But my child has no symptoms – will they still need to be tested?
Ideally a child with no symptoms will still need to be tested before they return to class. Around a third of all cases are asymptomatic – it is really important we find as many of these carriers as possible in order to prevent them inadvertently spreading the illness.
Will students have to prove they have had a test to go back to school or college?
Proof of a negative test result will not be required to return to education. We expect all pupils to be back to face to face learning by 11 January.
What if my child tests positive?
They will have to self-isolate for ten days from the day they took the test, in the normal way in line with Government guidance. After this, they can then return to school or college as normal.
Are schools and colleges going to have to pay for this themselves?
No. All schools and colleges will be provided with the equipment they need to deliver the testing. Reasonable workforce costs of state funded schools, incurred to help setup and administer the testing, will be reimbursed.
Will teachers be conducting these tests?
Teachers will not be expected to administer tests. We have published initial guidance and will shortly be providing schools with detailed guidance on managing the logistics of the testing process. School and college staff will be asked to help with the logistics and administration, but agency staff and volunteers will conduct the testing.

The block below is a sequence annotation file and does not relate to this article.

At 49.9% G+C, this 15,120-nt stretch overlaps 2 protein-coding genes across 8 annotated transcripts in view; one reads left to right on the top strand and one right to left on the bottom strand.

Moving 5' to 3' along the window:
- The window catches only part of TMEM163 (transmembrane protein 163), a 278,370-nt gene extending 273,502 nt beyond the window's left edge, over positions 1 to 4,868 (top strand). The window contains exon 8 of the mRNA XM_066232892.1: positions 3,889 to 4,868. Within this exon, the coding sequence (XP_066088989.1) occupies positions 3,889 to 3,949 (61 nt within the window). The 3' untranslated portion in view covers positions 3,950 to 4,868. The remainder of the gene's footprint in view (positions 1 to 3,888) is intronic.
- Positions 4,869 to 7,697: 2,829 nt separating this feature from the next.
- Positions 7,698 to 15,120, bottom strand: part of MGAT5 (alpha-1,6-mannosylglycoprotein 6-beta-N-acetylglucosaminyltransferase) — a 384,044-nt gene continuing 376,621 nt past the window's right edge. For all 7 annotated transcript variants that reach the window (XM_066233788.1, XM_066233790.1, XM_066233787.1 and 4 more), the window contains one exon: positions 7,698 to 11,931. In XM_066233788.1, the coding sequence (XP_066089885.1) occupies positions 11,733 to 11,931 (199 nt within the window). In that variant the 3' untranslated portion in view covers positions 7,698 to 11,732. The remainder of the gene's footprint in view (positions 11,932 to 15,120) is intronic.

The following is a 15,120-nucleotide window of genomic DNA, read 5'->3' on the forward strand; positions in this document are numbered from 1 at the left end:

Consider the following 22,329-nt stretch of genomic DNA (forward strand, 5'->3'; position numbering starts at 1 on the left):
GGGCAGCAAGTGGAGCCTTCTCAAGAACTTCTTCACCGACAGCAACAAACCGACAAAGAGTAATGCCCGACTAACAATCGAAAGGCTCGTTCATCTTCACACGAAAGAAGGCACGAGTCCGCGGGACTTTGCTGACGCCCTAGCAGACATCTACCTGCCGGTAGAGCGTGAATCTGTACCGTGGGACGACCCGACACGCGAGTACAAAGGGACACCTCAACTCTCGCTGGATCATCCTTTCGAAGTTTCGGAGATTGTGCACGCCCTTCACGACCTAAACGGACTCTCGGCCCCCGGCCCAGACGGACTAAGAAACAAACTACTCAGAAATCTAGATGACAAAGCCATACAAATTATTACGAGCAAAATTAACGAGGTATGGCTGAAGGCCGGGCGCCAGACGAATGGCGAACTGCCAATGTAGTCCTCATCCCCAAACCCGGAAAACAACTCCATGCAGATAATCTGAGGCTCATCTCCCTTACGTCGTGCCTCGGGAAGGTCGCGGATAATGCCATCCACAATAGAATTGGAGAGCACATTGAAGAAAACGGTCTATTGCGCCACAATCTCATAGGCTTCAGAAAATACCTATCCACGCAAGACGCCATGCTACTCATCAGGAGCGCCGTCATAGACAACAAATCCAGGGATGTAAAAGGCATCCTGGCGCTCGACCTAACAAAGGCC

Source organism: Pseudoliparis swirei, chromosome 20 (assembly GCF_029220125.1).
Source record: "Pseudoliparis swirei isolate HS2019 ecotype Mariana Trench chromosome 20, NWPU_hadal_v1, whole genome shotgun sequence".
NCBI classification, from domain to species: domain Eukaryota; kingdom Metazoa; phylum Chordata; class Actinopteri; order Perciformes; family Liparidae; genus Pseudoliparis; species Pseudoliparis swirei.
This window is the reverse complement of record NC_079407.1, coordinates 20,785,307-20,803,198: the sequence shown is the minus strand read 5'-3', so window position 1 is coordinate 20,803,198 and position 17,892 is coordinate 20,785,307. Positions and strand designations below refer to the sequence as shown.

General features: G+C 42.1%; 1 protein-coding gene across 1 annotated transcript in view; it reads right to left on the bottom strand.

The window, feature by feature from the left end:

The department will continue to send out additional information and engage with school leaders.
We expect that it will be a combination of school and college leadership teams and support staff that will help with the logistics – not classroom teachers, who will be providing face-to-face and remote education for their students from the start of term in the first week of January.
Reasonable workforce costs incurred to help setup and administer the testing will be reimbursed.
How are you going to deliver this?
We will be providing detailed logistical guidance as soon as possible next week.
We do not underestimate the scale of the challenge, which is why a cross-government operation is being mobilised to support schools and colleges to deliver this. Test and trace, the Department of Health and Social Care and Department for Education will be working with local authorities, multi-academy trusts, schools and colleges to make sure this is delivered. Armed forces personnel will also support directly through planning with schools and colleges.
It will require some time invested by school staff, but they will be supported by this cross-government operation, as well as volunteers and agency staff who will deliver the testing. Reasonable workforce costs incurred to help setup and administer the testing will be reimbursed.
This follows a series of pilots carried out in schools as well as mass testing in universities before students returned home for Christmas. The Government worked with 126 universities in England to offer mass testing for students, covering 75% of the student population in England.